Global Nuclear Energy Leaders to Convene in Abu Dhabi for International Ministerial Conference


Global nuclear energy experts and leaders are gathering in Abu Dhabi, on Monday, for the International Ministerial Conference on Nuclear Power in the 21st Century. Organized by the International Atomic Energy Agency (IAEA) and the Organization for Economic Cooperation and Development’s Nuclear Energy Agency (OECD/NEA), and hosted by the UAE Ministry of Energy and Industry, the conference convenes every four years and will discuss trends, challenges and opportunities in developing peaceful nuclear energy.

The event will focus on the role of the nuclear energy sector in meeting global energy demands, contributing to sustainable development goals and mitigating climate change. With thirty countries across the world currently operating nuclear energy plants, and another thirty countries considering or preparing to introduce peaceful nuclear energy into their energy mix, the importance and benefits of nuclear energy are already acknowledged around the world.

Ministerial-level participants will deliver national statements related to nuclear energy, analyzing their countries’ energy strategies and vision for the future role of the industry. They will also focus on challenges for introducing, maintaining or expanding nuclear energy and expectations within the international community.

H.E. Ambassador Hamad Alkaabi, UAE Permanent Representative to the IAEA, President of the Conference, commented: “We are proud to welcome the world’s high level delegates and experts in nuclear energy to the UAE capital. This will be an excellent opportunity for the global nuclear sector to emphasize the contribution of nuclear power and analyze new developments and trends related to nuclear energy. We will discuss innovation in nuclear technology and the necessity to adapt diverse energy portfolio where nuclear energy plays an important role. The conference will also address the importance of international cooperation that is required to develop capacity for sustainable management of nuclear power in a growing number of countries. We also look forward to highlighting the strong UAE-IAEA successful partnership.”

The conference will consist of a plenary session at which national statements will be delivered and special presentations on innovative ideas from world-renowned personalities. There will also be four panel sessions with a keynote speech followed by round-table discussions among internationally recognized experts, as well as a side event that focuses on the UAE Peaceful Nuclear Energy Program featuring senior officials from IAEA, the UAE Ministry of Energy, the Federal Authority for Nuclear Regulation (FANR), the Emirates Nuclear Energy Corporation (ENEC), Nawah Energy Company (Nawah) and Barakah One Company (BOC).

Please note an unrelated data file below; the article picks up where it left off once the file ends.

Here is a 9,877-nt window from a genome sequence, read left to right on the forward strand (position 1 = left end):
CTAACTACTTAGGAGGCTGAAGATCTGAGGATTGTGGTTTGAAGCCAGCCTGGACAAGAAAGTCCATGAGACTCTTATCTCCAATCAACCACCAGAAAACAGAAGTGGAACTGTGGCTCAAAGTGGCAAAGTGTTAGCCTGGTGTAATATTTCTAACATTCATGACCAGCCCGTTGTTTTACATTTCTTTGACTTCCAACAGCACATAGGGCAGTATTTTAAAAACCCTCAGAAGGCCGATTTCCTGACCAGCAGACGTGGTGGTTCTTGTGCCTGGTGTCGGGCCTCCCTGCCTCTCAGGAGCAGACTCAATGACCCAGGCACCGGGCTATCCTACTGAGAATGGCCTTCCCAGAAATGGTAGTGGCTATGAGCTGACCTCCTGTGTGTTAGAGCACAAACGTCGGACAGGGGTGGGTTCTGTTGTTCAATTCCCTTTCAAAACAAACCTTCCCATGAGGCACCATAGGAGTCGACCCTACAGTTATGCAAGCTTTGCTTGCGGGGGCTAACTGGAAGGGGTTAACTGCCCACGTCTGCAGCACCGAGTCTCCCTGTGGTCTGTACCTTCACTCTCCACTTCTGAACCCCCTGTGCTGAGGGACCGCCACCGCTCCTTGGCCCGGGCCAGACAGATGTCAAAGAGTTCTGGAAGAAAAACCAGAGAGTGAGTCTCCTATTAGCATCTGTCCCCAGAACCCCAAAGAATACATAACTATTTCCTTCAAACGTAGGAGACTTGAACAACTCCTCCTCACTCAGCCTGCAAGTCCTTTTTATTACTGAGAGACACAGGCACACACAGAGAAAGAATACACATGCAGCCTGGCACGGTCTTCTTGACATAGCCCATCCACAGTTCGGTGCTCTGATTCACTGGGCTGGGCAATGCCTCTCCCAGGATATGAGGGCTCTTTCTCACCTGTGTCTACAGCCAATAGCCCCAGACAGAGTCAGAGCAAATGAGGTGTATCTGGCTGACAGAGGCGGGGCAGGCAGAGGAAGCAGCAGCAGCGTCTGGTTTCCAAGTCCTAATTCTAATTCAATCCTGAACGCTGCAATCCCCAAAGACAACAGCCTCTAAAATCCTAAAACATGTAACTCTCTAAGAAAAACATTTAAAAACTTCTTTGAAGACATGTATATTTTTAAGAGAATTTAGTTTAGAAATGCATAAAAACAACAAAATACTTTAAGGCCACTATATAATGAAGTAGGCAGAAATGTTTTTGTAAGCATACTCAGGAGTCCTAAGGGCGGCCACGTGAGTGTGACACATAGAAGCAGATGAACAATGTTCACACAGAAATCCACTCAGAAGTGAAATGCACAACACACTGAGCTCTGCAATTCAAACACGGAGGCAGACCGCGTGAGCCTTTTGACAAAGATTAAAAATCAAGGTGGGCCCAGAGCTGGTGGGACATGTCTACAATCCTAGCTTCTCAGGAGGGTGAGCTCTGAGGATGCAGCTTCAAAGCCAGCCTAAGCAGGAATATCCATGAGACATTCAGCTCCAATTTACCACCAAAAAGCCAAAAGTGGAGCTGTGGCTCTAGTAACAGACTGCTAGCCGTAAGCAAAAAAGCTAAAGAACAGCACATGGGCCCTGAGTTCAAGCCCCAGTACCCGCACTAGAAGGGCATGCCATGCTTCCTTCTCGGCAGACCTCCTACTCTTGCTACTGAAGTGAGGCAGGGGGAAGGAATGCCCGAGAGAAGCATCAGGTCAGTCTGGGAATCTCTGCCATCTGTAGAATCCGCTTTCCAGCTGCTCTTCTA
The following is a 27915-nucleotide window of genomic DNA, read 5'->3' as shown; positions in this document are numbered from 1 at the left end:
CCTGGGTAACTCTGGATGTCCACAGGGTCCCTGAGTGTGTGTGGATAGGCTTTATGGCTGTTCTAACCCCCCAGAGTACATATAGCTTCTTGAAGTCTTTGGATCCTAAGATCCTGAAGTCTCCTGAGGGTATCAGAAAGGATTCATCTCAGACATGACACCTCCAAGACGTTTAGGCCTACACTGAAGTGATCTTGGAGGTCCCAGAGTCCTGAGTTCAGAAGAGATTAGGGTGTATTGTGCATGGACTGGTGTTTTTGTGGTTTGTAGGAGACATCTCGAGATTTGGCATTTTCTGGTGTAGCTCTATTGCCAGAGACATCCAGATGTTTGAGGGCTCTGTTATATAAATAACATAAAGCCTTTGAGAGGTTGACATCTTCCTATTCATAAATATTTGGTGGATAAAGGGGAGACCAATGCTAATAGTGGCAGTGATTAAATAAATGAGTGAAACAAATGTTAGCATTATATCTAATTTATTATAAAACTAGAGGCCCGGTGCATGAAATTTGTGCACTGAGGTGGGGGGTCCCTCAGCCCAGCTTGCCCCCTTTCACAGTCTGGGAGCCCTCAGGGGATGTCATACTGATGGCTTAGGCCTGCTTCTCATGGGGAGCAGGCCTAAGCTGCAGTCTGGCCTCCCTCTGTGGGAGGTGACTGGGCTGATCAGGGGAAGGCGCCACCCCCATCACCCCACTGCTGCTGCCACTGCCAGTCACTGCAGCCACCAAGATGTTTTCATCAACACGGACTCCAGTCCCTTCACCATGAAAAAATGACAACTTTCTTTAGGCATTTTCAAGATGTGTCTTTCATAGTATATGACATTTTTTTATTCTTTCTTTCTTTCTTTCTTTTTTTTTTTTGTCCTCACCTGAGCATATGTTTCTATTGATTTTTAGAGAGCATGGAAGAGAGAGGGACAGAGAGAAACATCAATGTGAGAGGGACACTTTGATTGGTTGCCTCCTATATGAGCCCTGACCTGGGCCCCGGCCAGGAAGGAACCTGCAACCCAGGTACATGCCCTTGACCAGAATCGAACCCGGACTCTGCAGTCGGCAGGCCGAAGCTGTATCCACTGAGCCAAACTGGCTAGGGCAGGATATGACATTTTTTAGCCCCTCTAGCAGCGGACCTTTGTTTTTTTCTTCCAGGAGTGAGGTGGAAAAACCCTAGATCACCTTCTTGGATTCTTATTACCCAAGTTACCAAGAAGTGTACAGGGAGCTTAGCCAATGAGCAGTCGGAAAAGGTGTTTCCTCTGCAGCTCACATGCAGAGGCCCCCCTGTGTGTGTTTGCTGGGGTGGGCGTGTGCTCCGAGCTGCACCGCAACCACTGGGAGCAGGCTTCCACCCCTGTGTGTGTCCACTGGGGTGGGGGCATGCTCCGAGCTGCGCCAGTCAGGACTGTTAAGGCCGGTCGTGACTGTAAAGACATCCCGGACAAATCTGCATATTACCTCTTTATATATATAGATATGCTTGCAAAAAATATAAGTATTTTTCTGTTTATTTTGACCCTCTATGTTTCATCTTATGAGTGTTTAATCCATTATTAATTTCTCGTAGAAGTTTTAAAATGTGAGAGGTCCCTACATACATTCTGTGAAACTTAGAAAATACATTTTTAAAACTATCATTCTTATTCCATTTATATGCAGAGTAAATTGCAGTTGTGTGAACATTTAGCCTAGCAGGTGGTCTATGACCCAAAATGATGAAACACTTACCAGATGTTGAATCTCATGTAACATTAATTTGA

Yukiya Amano, Director General of the IAEA commented: “In order to meet the world’s growing energy needs in future, we will need to make optimal use of all the sources of energy available. It is clear that renewables such as wind and solar power will play an increasingly important role. However, more use of nuclear power will be needed to provide the steady supply of baseload electricity to power modern economies if countries are to meet the goals for greenhouse gas emissions which they set for themselves in the Paris Agreement.”

“I expect very interesting discussions on the future of nuclear power at this conference and I am pleased to see so many high-level participants. I believe this reflects a growing awareness among governments that nuclear science and technology have a great deal to offer in addressing some of the key challenges of the 21st century, including in the energy field,” he concluded.

The Conference will focus on the challenges in developing nuclear power infrastructure, including financing and public acceptance for nuclear energy programs. It will also highlight current interest in nuclear energy, especially in newcomer and expanding countries, with an emphasis on the IAEA’s Milestones approach, and the fact that embarking on or reviving a viable peaceful nuclear program requires a sound infrastructure with a large variety of competencies.